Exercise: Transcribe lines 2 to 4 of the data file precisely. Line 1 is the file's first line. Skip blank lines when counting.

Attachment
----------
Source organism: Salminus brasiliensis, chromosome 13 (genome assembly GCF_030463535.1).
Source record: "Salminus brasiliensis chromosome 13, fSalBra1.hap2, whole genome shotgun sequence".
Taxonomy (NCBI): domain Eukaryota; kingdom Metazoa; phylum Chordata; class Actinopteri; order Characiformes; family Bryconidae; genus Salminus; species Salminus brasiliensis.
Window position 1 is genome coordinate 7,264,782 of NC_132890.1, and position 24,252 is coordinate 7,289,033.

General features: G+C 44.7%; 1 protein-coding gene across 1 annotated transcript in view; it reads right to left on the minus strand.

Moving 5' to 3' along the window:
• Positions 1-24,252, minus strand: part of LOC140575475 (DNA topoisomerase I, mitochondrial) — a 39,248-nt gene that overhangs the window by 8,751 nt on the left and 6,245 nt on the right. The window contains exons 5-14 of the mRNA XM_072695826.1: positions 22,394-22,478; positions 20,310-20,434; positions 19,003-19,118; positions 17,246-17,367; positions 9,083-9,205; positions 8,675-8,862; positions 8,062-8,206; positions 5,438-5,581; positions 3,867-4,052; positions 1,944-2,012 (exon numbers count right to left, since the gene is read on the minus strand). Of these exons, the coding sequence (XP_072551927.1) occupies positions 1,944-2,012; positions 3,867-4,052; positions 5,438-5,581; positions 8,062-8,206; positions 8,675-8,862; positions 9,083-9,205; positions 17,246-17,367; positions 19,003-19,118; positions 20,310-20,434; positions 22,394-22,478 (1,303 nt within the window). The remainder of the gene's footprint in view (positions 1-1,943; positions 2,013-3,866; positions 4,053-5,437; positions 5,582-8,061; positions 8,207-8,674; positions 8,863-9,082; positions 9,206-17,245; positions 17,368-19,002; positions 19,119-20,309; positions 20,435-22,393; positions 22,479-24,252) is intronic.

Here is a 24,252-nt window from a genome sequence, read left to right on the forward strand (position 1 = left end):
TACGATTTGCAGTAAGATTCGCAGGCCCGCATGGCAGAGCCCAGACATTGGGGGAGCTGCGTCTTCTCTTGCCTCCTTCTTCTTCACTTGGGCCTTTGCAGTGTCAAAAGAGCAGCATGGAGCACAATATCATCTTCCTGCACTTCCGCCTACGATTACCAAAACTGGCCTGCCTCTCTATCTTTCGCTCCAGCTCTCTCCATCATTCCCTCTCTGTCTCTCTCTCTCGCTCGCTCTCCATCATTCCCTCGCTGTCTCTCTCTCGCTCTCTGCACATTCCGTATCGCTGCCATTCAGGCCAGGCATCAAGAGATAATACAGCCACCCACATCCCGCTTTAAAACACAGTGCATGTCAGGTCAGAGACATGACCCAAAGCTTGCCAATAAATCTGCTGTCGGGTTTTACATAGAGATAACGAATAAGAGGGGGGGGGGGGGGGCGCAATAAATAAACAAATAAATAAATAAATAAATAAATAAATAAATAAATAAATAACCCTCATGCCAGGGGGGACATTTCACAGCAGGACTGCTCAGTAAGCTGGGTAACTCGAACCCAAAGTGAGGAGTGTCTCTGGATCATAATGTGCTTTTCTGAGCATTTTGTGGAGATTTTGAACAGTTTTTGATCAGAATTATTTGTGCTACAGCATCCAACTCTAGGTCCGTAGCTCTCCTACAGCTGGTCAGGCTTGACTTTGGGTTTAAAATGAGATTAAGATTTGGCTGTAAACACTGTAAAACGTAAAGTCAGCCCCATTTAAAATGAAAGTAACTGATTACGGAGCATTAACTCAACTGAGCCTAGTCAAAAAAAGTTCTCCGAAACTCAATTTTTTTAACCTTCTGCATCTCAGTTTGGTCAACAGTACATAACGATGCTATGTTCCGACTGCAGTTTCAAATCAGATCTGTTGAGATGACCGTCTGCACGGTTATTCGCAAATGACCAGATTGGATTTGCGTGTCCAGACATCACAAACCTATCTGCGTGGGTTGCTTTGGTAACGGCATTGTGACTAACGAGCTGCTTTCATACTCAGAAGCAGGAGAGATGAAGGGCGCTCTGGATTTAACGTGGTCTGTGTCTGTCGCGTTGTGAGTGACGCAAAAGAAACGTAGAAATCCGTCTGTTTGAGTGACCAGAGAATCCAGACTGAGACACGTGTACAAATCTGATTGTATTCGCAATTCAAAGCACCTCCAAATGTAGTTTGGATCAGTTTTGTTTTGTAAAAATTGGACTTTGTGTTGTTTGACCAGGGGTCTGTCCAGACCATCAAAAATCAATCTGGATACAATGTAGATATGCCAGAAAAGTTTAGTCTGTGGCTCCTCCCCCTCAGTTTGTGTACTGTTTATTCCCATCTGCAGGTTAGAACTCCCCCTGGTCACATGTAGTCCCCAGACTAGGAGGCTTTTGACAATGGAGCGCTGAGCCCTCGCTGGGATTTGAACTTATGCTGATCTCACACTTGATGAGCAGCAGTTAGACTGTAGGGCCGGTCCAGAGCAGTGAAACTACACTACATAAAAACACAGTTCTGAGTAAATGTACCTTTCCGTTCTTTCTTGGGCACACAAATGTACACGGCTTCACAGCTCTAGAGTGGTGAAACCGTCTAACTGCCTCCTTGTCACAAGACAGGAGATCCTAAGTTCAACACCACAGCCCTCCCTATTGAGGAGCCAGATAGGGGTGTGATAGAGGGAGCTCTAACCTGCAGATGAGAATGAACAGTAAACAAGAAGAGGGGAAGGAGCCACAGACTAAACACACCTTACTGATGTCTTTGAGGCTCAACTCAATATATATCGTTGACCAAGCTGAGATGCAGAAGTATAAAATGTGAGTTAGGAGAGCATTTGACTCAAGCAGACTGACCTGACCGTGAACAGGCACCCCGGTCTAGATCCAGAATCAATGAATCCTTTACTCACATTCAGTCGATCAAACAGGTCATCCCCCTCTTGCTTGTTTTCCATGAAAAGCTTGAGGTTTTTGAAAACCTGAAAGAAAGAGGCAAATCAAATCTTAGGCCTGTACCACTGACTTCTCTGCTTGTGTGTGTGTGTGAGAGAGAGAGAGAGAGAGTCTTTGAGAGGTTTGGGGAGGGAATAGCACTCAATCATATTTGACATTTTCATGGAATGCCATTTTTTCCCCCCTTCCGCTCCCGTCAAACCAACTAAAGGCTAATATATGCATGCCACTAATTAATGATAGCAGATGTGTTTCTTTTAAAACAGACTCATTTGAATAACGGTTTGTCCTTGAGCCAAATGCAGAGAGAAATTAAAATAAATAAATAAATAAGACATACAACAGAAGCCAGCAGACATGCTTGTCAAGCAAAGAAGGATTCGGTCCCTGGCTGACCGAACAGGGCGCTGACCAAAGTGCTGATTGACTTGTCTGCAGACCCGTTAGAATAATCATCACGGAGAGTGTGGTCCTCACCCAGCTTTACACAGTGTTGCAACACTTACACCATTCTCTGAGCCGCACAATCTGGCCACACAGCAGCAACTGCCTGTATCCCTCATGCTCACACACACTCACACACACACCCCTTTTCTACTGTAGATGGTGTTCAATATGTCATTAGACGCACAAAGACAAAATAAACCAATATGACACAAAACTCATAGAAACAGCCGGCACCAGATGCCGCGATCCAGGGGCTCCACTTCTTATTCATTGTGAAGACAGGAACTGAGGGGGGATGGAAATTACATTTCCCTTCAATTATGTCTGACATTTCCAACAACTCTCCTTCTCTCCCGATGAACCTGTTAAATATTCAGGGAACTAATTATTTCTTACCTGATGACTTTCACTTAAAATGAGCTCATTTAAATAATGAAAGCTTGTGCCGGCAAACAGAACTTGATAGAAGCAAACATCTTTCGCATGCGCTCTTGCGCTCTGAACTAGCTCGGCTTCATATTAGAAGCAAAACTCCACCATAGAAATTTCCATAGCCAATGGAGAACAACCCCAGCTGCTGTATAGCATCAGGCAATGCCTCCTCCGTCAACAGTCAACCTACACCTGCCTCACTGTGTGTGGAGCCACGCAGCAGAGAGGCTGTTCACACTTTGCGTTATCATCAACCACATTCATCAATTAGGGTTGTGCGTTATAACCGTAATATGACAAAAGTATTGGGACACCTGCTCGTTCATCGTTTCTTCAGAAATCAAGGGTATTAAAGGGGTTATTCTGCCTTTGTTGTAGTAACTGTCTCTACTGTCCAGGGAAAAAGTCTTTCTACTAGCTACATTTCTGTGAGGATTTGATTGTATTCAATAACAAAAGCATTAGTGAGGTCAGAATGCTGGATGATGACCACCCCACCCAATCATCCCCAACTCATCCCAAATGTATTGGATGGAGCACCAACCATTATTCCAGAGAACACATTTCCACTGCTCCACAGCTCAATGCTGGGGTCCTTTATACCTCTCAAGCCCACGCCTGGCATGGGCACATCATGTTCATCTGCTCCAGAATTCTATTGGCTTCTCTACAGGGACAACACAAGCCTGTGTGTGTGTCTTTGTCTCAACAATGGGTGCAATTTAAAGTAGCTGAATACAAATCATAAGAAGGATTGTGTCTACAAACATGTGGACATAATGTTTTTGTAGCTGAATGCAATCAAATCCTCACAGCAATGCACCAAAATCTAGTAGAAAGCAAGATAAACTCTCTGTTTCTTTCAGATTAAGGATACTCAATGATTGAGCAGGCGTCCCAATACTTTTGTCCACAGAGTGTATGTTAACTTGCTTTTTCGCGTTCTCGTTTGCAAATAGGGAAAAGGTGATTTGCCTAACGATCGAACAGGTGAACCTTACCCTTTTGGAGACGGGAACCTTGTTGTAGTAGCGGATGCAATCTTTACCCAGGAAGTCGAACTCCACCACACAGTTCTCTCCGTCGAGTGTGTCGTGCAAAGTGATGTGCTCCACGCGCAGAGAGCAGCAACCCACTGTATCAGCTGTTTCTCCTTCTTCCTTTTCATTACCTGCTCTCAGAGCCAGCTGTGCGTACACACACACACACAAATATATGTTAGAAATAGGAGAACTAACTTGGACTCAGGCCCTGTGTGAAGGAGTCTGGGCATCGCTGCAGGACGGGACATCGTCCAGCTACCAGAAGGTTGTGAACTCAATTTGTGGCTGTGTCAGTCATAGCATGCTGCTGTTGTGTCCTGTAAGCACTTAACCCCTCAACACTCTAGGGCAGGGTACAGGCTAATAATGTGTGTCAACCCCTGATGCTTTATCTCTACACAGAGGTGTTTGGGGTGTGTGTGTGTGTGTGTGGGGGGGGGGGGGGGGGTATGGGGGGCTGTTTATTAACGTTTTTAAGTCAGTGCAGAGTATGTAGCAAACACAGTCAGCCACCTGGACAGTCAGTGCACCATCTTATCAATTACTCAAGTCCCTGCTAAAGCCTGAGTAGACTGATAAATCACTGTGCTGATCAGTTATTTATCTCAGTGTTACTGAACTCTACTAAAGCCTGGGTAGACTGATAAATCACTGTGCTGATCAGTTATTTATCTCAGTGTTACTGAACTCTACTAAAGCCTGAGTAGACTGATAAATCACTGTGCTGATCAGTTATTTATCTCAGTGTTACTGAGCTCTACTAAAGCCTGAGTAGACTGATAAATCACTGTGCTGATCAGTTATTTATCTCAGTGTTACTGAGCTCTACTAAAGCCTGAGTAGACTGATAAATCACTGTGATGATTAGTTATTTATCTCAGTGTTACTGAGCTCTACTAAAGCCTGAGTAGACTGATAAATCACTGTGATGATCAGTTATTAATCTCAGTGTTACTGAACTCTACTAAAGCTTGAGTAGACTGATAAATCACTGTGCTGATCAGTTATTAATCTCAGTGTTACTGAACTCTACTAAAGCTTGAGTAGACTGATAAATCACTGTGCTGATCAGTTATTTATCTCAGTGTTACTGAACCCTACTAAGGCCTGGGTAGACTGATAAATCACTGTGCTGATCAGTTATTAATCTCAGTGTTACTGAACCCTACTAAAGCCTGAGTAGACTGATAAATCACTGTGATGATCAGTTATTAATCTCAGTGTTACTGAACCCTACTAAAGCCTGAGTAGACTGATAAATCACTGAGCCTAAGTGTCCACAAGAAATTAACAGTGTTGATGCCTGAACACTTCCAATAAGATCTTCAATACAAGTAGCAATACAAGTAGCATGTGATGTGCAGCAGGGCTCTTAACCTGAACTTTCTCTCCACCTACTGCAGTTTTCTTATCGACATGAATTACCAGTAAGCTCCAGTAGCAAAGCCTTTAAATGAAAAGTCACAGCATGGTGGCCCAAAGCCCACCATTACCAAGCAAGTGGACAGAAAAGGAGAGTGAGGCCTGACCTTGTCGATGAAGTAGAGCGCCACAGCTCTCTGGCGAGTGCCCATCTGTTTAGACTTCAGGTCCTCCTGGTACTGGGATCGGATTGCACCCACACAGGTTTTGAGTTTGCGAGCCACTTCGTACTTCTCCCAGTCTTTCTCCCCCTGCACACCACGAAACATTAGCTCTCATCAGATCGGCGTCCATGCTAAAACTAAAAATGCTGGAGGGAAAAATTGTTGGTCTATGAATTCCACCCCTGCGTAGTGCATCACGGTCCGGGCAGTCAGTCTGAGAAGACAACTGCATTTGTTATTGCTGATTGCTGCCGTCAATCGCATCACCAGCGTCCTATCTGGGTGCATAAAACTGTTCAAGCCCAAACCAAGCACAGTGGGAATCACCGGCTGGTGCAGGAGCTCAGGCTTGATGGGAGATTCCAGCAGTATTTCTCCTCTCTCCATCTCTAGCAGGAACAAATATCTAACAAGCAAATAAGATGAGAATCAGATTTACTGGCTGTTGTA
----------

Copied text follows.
Source record: "Salminus brasiliensis chromosome 13, fSalBra1.hap2, whole genome shotgun sequence".
Taxonomy (NCBI): domain Eukaryota; kingdom Metazoa; phylum Chordata; class Actinopteri; order Characiformes; family Bryconidae; genus Salminus; species Salminus brasiliensis.
Window position 1 is genome coordinate 7,264,782 of NC_132890.1, and position 24,252 is coordinate 7,289,033.